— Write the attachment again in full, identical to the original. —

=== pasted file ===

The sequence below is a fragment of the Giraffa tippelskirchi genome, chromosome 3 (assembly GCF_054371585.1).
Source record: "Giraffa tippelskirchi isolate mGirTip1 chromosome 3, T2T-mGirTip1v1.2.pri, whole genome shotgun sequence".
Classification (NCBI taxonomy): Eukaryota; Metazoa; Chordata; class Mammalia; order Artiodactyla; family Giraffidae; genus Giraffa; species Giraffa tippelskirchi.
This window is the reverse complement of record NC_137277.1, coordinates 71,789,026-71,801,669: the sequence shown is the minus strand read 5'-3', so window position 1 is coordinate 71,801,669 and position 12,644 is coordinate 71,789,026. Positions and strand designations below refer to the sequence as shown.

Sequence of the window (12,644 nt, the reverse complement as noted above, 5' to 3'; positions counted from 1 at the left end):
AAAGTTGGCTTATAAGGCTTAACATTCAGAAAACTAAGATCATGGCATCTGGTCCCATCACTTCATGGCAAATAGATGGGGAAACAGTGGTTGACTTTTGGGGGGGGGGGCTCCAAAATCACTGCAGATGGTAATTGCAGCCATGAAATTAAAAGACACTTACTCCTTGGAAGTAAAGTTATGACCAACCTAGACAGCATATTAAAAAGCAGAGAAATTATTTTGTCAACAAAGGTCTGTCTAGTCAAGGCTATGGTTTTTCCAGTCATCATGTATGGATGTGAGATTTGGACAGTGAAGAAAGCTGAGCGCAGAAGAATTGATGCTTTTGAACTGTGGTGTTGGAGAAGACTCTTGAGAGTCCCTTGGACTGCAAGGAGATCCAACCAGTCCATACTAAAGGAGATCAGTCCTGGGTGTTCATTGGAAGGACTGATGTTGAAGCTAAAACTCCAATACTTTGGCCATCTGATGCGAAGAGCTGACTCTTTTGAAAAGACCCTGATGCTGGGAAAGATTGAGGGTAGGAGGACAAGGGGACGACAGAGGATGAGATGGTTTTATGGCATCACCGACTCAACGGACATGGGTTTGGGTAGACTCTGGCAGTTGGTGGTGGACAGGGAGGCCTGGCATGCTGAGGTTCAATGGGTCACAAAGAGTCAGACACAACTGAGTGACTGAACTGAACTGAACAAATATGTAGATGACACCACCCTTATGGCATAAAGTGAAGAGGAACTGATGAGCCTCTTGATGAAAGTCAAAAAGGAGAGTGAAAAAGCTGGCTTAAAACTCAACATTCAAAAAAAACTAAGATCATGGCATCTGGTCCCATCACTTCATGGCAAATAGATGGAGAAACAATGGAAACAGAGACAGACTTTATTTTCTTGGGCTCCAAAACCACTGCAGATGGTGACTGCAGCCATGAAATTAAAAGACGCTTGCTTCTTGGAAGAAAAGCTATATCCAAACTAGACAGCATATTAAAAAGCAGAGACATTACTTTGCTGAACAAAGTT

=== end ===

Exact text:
The sequence below is a fragment of the Giraffa tippelskirchi genome, chromosome 3 (assembly GCF_054371585.1).
Source record: "Giraffa tippelskirchi isolate mGirTip1 chromosome 3, T2T-mGirTip1v1.2.pri, whole genome shotgun sequence".
Classification (NCBI taxonomy): Eukaryota; Metazoa; Chordata; class Mammalia; order Artiodactyla; family Giraffidae; genus Giraffa; species Giraffa tippelskirchi.
This window is the reverse complement of record NC_137277.1, coordinates 71,789,026-71,801,669: the sequence shown is the minus strand read 5'-3', so window position 1 is coordinate 71,801,669 and position 12,644 is coordinate 71,789,026. Positions and strand designations below refer to the sequence as shown.

Sequence of the window (12,644 nt, the reverse complement as noted above, 5' to 3'; positions counted from 1 at the left end):
AAAGTTGGCTTATAAGGCTTAACATTCAGAAAACTAAGATCATGGCATCTGGTCCCATCACTTCATGGCAAATAGATGGGGAAACAGTGGTTGACTTTTGGGGGGGGGGGCTCCAAAATCACTGCAGATGGTAATTGCAGCCATGAAATTAAAAGACACTTACTCCTTGGAAGTAAAGTTATGACCAACCTAGACAGCATATTAAAAAGCAGAGAAATTATTTTGTCAACAAAGGTCTGTCTAGTCAAGGCTATGGTTTTTCCAGTCATCATGTATGGATGTGAGATTTGGACAGTGAAGAAAGCTGAGCGCAGAAGAATTGATGCTTTTGAACTGTGGTGTTGGAGAAGACTCTTGAGAGTCCCTTGGACTGCAAGGAGATCCAACCAGTCCATACTAAAGGAGATCAGTCCTGGGTGTTCATTGGAAGGACTGATGTTGAAGCTAAAACTCCAATACTTTGGCCATCTGATGCGAAGAGCTGACTCTTTTGAAAAGACCCTGATGCTGGGAAAGATTGAGGGTAGGAGGACAAGGGGACGACAGAGGATGAGATGGTTTTATGGCATCACCGACTCAACGGACATGGGTTTGGGTAGACTCTGGCAGTTGGTGGTGGACAGGGAGGCCTGGCATGCTGAGGTTCAATGGGTCACAAAGAGTCAGACACAACTGAGTGACTGAACTGAACTGAACAAATATGTAGATGACACCACCCTTATGGCATAAAGTGAAGAGGAACTGATGAGCCTCTTGATGAAAGTCAAAAAGGAGAGTGAAAAAGCTGGCTTAAAACTCAACATTCAAAAAAAACTAAGATCATGGCATCTGGTCCCATCACTTCATGGCAAATAGATGGAGAAACAATGGAAACAGAGACAGACTTTATTTTCTTGGGCTCCAAAACCACTGCAGATGGTGACTGCAGCCATGAAATTAAAAGACGCTTGCTTCTTGGAAGAAAAGCTATATCCAAACTAGACAGCATATTAAAAAGCAGAGACATTACTTTGCTGAACAAAGTT